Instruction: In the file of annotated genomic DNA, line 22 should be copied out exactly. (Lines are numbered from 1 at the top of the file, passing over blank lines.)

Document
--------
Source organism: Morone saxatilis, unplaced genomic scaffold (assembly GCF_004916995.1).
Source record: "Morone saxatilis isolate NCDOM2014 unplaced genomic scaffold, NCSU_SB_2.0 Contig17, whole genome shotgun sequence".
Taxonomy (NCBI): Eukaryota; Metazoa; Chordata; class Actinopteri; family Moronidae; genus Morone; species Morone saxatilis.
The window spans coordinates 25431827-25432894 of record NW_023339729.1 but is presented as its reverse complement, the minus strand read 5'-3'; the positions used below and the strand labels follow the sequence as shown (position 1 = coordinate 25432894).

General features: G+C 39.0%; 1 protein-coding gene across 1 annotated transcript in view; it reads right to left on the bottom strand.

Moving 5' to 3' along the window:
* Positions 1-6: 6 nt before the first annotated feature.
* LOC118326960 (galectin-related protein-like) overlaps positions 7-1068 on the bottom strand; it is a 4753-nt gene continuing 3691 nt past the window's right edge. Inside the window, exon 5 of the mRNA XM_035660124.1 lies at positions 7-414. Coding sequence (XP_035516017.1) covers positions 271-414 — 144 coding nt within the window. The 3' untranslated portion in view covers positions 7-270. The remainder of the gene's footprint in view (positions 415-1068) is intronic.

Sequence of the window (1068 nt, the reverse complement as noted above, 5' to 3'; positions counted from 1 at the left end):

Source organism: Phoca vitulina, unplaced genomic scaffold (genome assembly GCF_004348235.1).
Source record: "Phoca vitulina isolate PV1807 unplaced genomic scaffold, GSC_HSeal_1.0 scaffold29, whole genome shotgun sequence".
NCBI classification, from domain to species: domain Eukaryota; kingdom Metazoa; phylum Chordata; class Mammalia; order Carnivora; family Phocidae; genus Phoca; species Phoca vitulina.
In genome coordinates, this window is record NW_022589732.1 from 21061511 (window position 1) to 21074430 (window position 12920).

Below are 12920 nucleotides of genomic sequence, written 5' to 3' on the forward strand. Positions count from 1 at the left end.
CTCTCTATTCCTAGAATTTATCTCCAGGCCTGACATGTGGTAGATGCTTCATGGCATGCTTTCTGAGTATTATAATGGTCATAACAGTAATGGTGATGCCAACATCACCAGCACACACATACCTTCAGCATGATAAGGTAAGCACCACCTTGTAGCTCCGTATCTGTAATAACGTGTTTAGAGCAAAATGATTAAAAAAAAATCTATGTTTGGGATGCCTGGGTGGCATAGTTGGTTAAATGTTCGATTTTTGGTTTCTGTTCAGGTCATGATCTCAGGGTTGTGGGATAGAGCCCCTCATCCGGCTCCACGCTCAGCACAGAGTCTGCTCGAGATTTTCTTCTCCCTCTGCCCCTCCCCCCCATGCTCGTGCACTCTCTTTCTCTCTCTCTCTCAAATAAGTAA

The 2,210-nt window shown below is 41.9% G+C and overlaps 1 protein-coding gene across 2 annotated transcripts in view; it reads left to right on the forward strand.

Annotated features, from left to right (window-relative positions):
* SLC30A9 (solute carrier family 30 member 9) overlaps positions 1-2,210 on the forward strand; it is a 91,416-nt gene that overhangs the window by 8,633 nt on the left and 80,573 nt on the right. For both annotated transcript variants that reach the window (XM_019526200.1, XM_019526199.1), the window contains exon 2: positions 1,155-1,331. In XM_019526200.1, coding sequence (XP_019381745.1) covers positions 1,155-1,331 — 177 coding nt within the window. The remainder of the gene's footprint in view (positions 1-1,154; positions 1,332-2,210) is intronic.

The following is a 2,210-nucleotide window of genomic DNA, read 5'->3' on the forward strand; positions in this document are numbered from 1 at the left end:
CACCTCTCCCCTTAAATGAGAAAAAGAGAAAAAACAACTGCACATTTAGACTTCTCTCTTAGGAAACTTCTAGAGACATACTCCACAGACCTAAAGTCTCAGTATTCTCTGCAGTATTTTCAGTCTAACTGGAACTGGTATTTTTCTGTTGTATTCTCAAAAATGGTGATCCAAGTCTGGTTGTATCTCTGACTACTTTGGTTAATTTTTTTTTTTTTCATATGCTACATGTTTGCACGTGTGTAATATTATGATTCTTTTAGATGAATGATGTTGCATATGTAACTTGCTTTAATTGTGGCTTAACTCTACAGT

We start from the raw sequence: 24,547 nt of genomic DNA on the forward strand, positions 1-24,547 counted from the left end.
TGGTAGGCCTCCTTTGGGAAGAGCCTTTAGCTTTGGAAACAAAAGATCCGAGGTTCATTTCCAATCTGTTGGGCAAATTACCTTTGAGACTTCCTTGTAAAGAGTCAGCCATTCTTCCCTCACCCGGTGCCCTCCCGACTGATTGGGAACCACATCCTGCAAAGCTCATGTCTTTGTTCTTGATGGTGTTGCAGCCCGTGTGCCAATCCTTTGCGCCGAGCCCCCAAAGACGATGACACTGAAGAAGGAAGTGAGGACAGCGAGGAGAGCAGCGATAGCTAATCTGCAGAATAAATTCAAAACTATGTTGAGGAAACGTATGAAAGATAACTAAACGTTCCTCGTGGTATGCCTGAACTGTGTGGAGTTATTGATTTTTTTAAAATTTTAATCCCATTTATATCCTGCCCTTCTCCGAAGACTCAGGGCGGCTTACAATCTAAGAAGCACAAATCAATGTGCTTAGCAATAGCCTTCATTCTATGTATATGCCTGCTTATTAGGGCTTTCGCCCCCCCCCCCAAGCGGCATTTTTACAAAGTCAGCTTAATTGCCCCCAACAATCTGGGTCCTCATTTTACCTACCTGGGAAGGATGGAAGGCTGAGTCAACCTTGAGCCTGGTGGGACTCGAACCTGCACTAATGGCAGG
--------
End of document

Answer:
TGGTAGGCCTCCTTTGGGAAGAGCCTTTAGCTTTGGAAACAAAAGATCCGAGGTTCATTTCCAATCTGTTGGGCAAATTACCTTTGAGACTTCCTTGTAAAGAGTCAGCCATTCTTCCCTCACCCGGTGCCCTCCCGACTGATTGGGAACCACATCCTGCAAAGCTCATGTCTTTGTTCTTGATGGTGTTGCAGCCCGTGTGCCAATCCTTTGCGCCGAGCCCCCAAAGACGATGACACTGAAGAAGGAAGTGAGGACAGCGAGGAGAGCAGCGATAGCTAATCTGCAGAATAAATTCAAAACTATGTTGAGGAAACGTATGAAAGATAACTAAACGTTCCTCGTGGTATGCCTGAACTGTGTGGAGTTATTGATTTTTTTAAAATTTTAATCCCATTTATATCCTGCCCTTCTCCGAAGACTCAGGGCGGCTTACAATCTAAGAAGCACAAATCAATGTGCTTAGCAATAGCCTTCATTCTATGTATATGCCTGCTTATTAGGGCTTTCGCCCCCCCCCCCAAGCGGCATTTTTACAAAGTCAGCTTAATTGCCCCCAACAATCTGGGTCCTCATTTTACCTACCTGGGAAGGATGGAAGGCTGAGTCAACCTTGAGCCTGGTGGGACTCGAACCTGCACTAATGGCAGG